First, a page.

Cochise College           Student Papers in Geology

Geology Home Page                   physical geology  historical geology  planetary  gems           

Roger Weller, geology instructor

by Brian Meinhardt
Physical Geology
Fall 2007

A Pyrite's Life For Me                                                 



Credit photo: John Zander


The mineral pyrite, also known as iron pyrite (or the more saddening name to many a miner “fools gold”) is a useful and, in my opinion, particularly enjoyable mineral to observe. The word pyrite comes from the Greek word pyr, meaning “fire”, and is named so because it emits sparks when struck by steel. Pyrite can be found all over the world, but in the United States it is most abundant in Illinois and Missouri. Pictured is a great representation of what you can expect to see in a pyrite crystal structure.

Pyrite is in the class of minerals called sulfides and is one of the most abundant minerals in its class. Pyrite is a brassy-gold color with a metallic luster, and its streak is a greenish-black. The hardness of pyrite, according to Mohs Scale of Hardness ranges from a 6 to a 6.5. Pyrite crystals are most often found in the form of a cube (as opposed to marcasite which is Orthorhombic). The picture I have illustrated shows the schematic representation (feS2=iron sulfide) where blue=iron and yellow=sulfur that belongs to pyrite.


Euhedral parabolic pyrite crystals

Credit photo: Brian Meinhardt             Credit photo:



Believe it or not, the mineral pyrite does not start out as pyrite. Pyrite originates from the mineral marcasite.  These two minerals are almost identical in appearance, and have the same chemistry. However, they have different symmetry and crystal shapes, which makes pyrite a pseudomorph of marcasite. The main difference between the two minerals, in terms of usability, is that marcasite can crumble and pyrite is stable.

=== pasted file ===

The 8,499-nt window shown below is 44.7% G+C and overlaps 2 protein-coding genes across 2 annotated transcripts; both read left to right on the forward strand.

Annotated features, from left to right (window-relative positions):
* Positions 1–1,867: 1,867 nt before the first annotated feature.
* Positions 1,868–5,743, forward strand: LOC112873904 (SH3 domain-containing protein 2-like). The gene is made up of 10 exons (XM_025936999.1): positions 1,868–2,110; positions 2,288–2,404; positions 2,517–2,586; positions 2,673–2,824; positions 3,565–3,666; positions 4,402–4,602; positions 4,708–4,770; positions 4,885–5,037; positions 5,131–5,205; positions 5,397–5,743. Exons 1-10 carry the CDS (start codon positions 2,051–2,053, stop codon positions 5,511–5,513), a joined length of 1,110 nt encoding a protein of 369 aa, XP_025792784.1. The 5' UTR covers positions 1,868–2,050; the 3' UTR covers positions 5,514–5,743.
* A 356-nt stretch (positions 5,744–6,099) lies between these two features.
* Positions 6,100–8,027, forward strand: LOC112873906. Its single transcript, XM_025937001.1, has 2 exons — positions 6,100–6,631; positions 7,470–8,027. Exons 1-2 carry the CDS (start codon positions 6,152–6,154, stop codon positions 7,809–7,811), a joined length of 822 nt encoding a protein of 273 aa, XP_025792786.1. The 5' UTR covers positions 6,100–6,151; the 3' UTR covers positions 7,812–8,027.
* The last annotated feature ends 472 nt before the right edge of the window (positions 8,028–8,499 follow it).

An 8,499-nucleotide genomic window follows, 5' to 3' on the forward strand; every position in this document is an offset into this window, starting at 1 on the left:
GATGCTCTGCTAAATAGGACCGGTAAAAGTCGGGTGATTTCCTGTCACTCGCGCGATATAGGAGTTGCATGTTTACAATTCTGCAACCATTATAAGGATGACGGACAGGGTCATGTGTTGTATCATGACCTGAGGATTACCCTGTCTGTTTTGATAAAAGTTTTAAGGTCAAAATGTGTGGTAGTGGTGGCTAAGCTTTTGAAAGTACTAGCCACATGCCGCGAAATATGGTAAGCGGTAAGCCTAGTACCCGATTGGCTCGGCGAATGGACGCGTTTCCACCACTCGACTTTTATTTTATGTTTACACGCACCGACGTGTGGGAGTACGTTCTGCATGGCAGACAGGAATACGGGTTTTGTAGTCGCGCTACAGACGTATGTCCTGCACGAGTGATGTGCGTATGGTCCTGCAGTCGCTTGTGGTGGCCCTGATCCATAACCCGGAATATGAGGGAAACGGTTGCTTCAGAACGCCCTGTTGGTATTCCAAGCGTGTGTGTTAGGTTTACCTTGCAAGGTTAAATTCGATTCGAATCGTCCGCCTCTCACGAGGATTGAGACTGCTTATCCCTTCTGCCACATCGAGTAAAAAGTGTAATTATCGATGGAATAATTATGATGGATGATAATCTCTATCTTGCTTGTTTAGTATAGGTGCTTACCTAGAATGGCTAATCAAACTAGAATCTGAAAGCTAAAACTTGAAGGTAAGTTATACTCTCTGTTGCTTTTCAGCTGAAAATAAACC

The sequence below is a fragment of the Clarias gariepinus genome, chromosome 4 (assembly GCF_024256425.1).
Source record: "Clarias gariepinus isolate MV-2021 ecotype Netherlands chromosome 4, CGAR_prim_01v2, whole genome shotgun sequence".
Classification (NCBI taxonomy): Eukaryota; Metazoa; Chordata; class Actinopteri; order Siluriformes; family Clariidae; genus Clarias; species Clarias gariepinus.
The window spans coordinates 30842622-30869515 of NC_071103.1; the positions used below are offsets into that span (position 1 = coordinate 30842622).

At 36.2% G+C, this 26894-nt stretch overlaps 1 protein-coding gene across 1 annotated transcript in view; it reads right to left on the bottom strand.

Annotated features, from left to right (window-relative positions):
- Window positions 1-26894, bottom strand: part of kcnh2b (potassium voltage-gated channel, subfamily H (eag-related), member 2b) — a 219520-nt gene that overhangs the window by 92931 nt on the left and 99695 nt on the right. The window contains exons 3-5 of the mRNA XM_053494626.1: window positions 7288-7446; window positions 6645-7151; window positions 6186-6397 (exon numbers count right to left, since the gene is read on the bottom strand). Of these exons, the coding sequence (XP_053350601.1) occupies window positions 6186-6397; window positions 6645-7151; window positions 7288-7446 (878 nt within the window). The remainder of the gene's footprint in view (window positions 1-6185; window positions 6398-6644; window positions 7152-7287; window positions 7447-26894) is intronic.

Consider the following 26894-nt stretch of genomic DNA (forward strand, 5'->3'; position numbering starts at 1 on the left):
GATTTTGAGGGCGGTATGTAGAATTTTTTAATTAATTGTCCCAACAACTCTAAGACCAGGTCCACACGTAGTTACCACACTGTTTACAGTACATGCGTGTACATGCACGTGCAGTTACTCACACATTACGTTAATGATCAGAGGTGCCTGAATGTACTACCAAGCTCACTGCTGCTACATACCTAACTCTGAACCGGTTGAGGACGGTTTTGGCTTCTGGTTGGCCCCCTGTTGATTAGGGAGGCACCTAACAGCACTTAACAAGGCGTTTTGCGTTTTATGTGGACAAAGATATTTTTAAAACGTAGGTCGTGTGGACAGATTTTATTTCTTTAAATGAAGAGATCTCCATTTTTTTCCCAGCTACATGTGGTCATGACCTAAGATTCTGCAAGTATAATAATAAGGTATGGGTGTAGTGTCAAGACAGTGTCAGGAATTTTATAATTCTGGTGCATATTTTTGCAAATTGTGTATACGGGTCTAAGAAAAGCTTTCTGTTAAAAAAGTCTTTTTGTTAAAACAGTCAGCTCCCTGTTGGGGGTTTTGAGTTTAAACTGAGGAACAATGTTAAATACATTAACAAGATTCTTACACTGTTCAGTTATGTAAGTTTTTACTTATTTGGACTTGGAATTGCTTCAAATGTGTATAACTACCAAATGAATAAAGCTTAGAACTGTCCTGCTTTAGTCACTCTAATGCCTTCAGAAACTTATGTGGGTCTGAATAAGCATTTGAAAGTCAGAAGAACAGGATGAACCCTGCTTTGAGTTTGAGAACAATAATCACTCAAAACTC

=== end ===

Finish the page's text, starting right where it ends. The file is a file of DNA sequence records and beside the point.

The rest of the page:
Pyrite has several economical uses. Personally, I have found only three that are of any substantial use at present day, as well as one possible (and not so efficient) use if the future demands it.  First, the possible future use of pyrite would be the commercial need of iron ore. If and when, other, more concentrated minerals rich in iron ore are depleted, pyrite may be the answer. However, because pyrite is not an efficient or significant source of iron ore, it is not being used as of today.

The next use of pyrite commercially, is in jewelry (in some cases, very elegant and classical jewelry). In fact, pyrites use in jewelry is not a new idea or practice. The first recorded use of pyrite in jewelry was during the reign of Louis XIV of France between the years of 1643 and 1715 to make distinguished belt buckles and brooches. Today, when pyrite is used in jewelry it is often referenced under its trade name as “marcasite”, which is similar, as was mentioned earlier, but is not the exact same mineral. I believe the use of this trade name is due to the idea that “marcasite” sounds more valuable than “pyrite” or “fools gold”.


Credit photos: